Jess: Do you feel like that song balances the record? Is it meant to be an emotionally balaned record at all?
Adrian: The album is very much a balance, that's a key to the whole thing and its an album that wereally was in the midst and really tries to go through all the specs. For me there's a really big part of how it ended up plalying out is the album starts with a lot of hopeful, optimistic songs about choosing hope, choosing possibliity and it goes into introspective, angry parts of the album so that sort of second part ends with a song called "Last Breath" which is a pretty broad song and to me that kind of was the album end, at least where the story ends. And then after that there's still 2 more songs, but its kind of like an epilogue – it's not like more chapters of the novel it's more like an afternthought and both of those songs are the answer – if it's a call and answer. "Love Song for a Girl" is more like a lullabye and to me that song is about exactly that – choosing to believe that love can and will live and you don't find it where you thought you would. The album ends with a song called "Hearts on Fire" and it's about that moment where you tip over the edge with romantic love with somebody, and that happens like a tingling on the end of your fingers, kind of romance and infatuation right before you kind of fall.
Jess: What music were you listening to when you were writing or putting together The West Coast?
Adrian: One part of my DNA with music is I actually really learned music as a language and a shared thing before performance in church. That was something that started when I was kind of around 13 and eventually that sort of faith was a big part of my life and it was a big part of my teen years and most of my 20's and most of the album begins at the end of that. The end of my faith sort of began, and Towers and Trees is just an excersize in learing my own creativity and I did think that I cared about music and learning it not as a performance but as a shared exerienced and a conduit with a room full of peope who are all on the same page, and music as a fairly vulnerable expression.
So there's this album called Tumbling Ground by a band called the Black Peppercorns, and I first knew them as fairly prominent musiicans in the contemporary Christianity worship music, and in the mid-nineties he made this album and I guess it was during a time of pretty intense upheaveal in his own life and he had this full break which is what a lot of people have in religious communitie,s and he had some stuff that fell and relationshps fell apart and he made this album called Tumbling Ground and I would have first heard that album in my early teens and ever since its been my favourite album of all time. It probably sold 300 copies but it's very autobiograhical and it's very much about stories and pain and you can tell it's very vulnaerable and present and real. I've kind of always aspired to make an album like that and my way of paying homage to that one, by far the single most kind of influencial transformative item of my musical background and how I approch music and writing. That's my shout-out and I actually had the band listen to that album before we started and was like 'this is how I want it to be.'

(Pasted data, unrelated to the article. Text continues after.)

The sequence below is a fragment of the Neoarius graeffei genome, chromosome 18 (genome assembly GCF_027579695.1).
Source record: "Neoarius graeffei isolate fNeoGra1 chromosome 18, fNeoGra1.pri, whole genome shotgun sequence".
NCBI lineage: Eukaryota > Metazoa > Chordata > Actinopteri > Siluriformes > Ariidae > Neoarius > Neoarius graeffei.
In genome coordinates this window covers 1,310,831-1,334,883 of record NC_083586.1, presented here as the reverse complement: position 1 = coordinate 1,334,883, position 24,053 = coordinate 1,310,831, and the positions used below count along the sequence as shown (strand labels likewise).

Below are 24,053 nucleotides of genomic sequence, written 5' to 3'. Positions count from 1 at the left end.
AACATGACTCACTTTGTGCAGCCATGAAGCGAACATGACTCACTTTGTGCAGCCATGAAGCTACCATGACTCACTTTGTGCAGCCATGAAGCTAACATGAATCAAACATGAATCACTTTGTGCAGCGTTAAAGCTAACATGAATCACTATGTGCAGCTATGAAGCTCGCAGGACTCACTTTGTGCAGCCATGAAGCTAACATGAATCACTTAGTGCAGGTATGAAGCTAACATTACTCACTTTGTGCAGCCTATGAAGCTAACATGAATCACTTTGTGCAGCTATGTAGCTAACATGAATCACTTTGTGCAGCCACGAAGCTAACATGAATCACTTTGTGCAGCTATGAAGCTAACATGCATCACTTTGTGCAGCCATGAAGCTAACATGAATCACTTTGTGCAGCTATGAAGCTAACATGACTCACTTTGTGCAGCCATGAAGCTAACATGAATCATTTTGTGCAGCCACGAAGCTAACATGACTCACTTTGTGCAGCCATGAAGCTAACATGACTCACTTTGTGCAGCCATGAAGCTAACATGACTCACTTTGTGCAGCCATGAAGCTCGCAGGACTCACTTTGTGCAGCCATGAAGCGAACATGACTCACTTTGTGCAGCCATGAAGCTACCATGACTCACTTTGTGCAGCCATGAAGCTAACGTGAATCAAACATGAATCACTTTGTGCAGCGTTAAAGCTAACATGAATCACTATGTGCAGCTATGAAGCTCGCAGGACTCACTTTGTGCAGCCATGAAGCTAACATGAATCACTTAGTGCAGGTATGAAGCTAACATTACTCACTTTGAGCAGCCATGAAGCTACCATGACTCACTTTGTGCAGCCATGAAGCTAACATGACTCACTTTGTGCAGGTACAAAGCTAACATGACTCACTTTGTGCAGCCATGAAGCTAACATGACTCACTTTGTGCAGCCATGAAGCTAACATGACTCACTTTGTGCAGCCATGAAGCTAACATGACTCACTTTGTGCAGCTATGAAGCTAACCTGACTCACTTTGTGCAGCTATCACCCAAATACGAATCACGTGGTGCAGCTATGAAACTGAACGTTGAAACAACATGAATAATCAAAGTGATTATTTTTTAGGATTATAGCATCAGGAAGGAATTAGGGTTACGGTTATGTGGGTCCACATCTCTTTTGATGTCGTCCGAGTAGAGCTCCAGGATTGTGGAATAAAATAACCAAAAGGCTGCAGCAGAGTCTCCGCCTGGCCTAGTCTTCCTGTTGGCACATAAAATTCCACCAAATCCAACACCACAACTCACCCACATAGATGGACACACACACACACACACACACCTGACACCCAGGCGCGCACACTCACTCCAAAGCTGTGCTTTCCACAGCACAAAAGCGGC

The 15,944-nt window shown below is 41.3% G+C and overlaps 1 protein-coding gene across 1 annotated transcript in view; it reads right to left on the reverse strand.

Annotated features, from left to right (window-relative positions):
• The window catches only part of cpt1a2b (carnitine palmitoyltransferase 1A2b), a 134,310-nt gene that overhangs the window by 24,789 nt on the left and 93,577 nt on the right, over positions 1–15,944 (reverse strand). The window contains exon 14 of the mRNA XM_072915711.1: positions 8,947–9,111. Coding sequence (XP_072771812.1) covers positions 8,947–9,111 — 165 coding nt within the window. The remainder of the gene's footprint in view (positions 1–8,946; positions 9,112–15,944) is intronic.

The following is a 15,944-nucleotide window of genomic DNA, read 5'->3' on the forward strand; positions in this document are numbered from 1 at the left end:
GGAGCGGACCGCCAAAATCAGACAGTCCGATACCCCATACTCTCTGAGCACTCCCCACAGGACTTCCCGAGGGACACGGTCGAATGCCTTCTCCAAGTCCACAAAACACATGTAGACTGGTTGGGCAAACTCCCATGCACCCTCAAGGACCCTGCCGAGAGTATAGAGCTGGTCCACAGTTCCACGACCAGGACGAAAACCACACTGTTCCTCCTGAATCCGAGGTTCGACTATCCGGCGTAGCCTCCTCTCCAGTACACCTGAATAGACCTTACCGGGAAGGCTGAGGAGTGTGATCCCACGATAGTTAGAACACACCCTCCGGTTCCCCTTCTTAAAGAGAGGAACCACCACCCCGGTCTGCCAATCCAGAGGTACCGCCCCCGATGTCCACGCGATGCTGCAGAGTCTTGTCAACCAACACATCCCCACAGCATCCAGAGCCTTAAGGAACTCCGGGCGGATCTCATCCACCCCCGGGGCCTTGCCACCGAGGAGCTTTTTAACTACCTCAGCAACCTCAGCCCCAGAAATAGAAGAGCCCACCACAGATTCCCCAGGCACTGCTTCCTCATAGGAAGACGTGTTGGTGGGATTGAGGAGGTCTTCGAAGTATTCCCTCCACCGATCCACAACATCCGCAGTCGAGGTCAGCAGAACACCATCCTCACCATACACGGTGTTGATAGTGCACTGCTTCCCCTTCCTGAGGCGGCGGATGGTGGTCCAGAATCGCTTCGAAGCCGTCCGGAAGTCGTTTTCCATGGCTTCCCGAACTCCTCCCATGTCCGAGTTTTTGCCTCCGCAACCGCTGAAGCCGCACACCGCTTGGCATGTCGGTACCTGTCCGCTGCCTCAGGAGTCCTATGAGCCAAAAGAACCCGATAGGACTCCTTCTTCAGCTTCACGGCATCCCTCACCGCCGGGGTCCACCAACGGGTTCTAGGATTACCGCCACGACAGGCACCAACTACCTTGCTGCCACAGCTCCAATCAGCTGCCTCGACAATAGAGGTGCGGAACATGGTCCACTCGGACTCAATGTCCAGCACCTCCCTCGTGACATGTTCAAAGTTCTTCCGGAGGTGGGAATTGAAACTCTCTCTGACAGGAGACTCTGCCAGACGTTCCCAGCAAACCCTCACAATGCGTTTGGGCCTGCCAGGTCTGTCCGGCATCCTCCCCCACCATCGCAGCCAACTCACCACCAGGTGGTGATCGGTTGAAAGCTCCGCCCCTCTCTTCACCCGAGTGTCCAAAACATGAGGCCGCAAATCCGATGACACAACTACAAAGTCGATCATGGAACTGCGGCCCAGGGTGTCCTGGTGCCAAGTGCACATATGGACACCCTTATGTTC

Jess: What did they think of it?
Adrian: I don't know. I don't think any of them were like 'Woah, this is amazing!' but music you discover when you're like 15 or 17... you just have so much energy and spirit and hormones bursting at the seems that music that you discover at that moment has a heightened intensity, so I don't think it hit them the same way as hit hit my 15 year old heart. They had a recognition that musically and emotionally I was trying to show people. I think they saw me and wanted to shed some light on it.
Jess: What's ahead in 2016 for Towers and Trees?
Adrian: Umm, well I think one thing that we do is that we never quite know, I'd say the focus on 2015 was the album. I'm really proud of it and we believe in it which is great, and that's how these things should work, and we enjoy bringing it to the stage. We'd love to honour this album as much as possible and five it whatever lifespan or legs that we can and out of that it's out of our control of who likes it and how far it goes.I think as far as the next album we work on we want to rock that a little and have a little more fun and be a little more spontaneous or something so I think we're already thinking about the next one we'd love it to not be another 3 years for another album. I think honestly 2016 will be the bridge between trying to do justice and honour the album we just put out and trying to get excited about what we'll create next and anywhere we want to go will be determined by time